"The 727 was a wonder airplane from that point of view. It fit the market perfectly and had no real competitor, the kind of position everyone would like to be in."
Furthermore, foreign sales of the 727 filled positions in the assembly line. That fact in Boeing's history must be one of the reasons its officials talk with such respect of Airbus, because Airbus is taking the European market away, and the European market helped save Boeing.
"We're not going to sell 767s in [West] Germany and France," said Dean Thornton, vice president-general manager of Boeing's 767 division.
John Brizendine, president of the Douglas Aircraft division of McDonnell Douglas, complained in an interview in Long Beach, Calif., that "when we face Airbus Industries, fairly often French President Valery Giscard d'Estaing shows up, because they do forcefully support" their industry.
Another factor in Boeing's resurgence has to be the quality of its top engineering and management people, a tribute to the personnel selection skill of Thornton "T" Wilson, chairman of the board.
"At Boeing you get layer after layer after layer of class acts," said a federal official with wide experience in dealing with the three major manufacturers.
With the combination of sharp management and an immensely popular airplane generating cash, the situation now is that Boeing has something to offer just about every big airline. The lineup:
The 737 has about 100 seats and a range of 1,900 miles; a stretched version not yet committed to production would offer about 130 seats. The twin-engine 737 has head-to-head competition from Douglas' DC9.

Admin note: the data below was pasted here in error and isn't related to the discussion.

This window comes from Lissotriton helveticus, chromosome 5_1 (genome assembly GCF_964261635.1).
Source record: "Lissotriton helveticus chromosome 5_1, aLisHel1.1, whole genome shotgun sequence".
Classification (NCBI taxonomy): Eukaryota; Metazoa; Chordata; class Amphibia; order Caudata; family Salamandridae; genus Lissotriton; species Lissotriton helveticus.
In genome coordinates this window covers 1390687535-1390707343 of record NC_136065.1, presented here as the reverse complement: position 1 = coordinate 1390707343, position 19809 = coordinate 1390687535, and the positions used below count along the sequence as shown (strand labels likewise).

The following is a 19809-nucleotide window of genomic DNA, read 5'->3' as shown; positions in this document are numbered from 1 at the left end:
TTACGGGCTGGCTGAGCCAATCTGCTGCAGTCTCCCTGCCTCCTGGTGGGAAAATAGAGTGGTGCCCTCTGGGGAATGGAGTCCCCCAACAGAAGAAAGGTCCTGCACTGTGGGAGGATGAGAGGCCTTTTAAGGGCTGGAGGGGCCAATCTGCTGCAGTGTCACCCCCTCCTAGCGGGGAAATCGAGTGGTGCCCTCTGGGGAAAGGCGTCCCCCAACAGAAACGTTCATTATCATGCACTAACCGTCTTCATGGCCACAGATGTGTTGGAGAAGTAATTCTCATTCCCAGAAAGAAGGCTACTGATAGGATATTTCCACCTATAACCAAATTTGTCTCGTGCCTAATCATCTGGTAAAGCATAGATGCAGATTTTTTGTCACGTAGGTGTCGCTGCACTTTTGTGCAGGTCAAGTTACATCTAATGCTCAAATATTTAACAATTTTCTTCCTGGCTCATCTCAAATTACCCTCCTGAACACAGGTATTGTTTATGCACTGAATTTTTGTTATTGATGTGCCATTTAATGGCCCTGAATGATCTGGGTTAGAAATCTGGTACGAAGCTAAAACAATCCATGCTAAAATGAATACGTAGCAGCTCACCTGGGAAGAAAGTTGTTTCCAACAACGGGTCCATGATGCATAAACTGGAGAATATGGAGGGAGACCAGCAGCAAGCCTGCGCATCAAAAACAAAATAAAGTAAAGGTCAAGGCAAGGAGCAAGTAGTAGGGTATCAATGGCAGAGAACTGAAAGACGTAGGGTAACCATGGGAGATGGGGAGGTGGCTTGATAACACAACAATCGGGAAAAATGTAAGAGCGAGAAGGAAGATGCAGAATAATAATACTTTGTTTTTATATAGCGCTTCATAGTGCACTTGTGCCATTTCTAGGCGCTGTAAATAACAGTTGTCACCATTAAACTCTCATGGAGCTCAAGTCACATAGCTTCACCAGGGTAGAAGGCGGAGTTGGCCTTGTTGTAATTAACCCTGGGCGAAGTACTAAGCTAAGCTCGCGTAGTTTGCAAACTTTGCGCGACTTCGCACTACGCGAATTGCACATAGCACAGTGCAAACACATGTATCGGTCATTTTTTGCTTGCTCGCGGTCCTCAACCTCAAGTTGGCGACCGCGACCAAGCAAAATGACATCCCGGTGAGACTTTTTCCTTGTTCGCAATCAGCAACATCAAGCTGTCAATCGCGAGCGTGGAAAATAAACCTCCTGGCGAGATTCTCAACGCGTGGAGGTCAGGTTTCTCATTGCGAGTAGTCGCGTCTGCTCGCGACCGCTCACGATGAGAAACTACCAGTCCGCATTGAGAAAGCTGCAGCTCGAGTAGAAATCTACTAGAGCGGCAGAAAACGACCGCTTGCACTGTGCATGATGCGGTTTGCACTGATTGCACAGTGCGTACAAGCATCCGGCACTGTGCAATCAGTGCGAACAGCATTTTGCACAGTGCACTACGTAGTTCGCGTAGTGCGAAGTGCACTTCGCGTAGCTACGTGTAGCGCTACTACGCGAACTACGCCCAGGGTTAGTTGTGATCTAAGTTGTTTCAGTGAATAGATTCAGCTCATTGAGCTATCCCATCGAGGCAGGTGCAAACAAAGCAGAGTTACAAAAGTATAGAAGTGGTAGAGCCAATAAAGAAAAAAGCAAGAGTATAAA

The 727 can carry 143 people and has the same range as the 737. More than 1,500 of the T-tailed trijets have been delivered and 83 orders have been placed this year alone.
Nonetheless, the economics of fuel efficiency and noise abatement requirements are going to catch up with the 727 before too many more years, in the opinion of industry observers, and its remarkable run will come to a close.Douglas' new DC9-80 is the first real competition is this size.
The 757, one of the two new Boeing planes, will be a narrow-body twin-engine with the same width and slightly more range than the current 727. It will carry about 175 passengers. Boeing regards the 757 as the logical successor to the 727, and has taken 52 orders, with the first delivery scheduled in January 1983. There is no effective competition in this size at this moment.
The 767, the other new plane, will be a twin-engine wide body with about 210 seats and a range of 2,900 miles. There are 161 orders from 13 different airlines for this plane and the first delivery is scheduled in August 1982. The chief competitor here is Airbus Industrie with its A310, although versions of both the L1011 and the DC10 can claim to be in this class.
The 747. There are seven versions of the giant four-engine 747, from the 331-seat SP to the standard large model with 452 seats. The range of the 747 varies according to model from 4,600 miles to 6,400. More than 500 have been sold and Boeing is studying a stretch model with as many as 650 seats. The DC10 and to a lesser extent the L1011 have been competitive at times with the smaller 747s. A new stretched version of the L1011 should help Lockheed's position here.